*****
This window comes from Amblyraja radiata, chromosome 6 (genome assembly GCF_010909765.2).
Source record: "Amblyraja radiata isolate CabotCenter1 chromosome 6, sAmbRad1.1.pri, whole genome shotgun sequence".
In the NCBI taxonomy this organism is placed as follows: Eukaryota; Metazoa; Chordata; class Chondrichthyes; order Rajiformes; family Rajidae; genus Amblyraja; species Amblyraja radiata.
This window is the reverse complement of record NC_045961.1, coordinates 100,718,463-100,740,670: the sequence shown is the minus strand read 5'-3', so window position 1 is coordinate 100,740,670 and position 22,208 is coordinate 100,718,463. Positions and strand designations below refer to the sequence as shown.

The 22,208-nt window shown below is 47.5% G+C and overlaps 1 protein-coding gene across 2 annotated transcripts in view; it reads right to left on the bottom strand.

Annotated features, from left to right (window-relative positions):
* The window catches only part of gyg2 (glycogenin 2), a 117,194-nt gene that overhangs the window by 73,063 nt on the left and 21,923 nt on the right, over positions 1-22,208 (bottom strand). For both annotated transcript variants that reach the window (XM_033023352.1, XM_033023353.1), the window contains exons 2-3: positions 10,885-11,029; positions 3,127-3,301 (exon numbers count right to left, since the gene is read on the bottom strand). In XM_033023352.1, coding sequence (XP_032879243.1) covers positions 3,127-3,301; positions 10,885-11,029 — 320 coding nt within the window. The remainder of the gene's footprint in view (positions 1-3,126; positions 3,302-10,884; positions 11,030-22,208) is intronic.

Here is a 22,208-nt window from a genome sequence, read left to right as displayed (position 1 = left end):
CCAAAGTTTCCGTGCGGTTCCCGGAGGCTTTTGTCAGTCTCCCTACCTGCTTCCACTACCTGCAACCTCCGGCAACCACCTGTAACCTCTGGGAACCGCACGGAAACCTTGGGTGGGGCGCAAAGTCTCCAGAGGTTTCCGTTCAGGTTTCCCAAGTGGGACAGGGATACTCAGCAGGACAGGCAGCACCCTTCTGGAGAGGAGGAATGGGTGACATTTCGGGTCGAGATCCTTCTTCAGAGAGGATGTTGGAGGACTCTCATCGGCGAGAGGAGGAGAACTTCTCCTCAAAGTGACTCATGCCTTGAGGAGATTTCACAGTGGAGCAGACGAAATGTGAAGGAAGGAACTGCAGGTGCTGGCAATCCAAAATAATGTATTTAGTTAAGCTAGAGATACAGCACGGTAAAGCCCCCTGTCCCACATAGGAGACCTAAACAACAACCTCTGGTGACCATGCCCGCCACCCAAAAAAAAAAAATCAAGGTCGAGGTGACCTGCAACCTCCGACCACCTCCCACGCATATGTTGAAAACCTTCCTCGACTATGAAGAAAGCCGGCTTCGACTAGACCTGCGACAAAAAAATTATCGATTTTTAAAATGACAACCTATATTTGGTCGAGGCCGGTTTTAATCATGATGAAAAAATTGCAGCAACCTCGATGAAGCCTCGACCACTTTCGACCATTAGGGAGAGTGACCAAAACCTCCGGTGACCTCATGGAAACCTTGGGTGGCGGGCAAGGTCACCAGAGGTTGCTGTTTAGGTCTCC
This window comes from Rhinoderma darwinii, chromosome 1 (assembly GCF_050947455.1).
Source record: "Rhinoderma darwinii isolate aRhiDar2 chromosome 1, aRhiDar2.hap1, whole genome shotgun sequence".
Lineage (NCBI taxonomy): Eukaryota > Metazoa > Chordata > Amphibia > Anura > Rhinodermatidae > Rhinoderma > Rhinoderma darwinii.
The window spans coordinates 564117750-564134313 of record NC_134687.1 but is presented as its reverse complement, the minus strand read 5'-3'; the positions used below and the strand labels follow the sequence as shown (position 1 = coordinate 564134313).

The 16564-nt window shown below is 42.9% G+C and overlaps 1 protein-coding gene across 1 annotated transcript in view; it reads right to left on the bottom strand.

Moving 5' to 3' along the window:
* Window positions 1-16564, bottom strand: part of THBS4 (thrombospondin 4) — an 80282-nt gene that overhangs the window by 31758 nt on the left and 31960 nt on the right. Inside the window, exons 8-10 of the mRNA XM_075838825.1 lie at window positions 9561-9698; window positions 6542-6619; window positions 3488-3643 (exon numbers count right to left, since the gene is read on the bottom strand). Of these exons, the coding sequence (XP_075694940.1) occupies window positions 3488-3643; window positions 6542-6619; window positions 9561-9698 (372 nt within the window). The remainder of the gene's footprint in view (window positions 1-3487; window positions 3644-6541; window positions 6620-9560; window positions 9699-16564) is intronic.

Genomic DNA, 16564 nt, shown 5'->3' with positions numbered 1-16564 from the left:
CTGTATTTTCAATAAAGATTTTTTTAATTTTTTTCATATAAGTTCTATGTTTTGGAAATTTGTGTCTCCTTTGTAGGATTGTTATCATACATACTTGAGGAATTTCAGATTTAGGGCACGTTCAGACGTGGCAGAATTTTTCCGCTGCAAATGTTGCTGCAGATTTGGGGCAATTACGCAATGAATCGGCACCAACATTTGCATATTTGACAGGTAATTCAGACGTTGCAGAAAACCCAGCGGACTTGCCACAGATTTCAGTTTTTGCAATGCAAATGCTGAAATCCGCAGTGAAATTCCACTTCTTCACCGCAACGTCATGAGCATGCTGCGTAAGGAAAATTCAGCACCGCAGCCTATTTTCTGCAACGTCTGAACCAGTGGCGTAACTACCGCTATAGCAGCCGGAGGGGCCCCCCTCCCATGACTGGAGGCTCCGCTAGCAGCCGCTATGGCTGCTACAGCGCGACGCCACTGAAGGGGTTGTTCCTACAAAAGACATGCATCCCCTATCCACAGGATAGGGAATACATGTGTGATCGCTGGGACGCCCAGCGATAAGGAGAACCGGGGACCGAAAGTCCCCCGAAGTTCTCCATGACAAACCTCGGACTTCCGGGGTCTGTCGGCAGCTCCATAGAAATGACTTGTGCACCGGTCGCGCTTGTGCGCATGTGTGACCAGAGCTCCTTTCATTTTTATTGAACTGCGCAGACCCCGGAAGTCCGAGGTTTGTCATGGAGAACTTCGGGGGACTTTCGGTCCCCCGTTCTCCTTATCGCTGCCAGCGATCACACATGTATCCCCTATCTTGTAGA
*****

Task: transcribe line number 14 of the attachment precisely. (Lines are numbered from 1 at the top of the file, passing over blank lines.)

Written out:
The 16564-nt window shown below is 42.9% G+C and overlaps 1 protein-coding gene across 1 annotated transcript in view; it reads right to left on the bottom strand.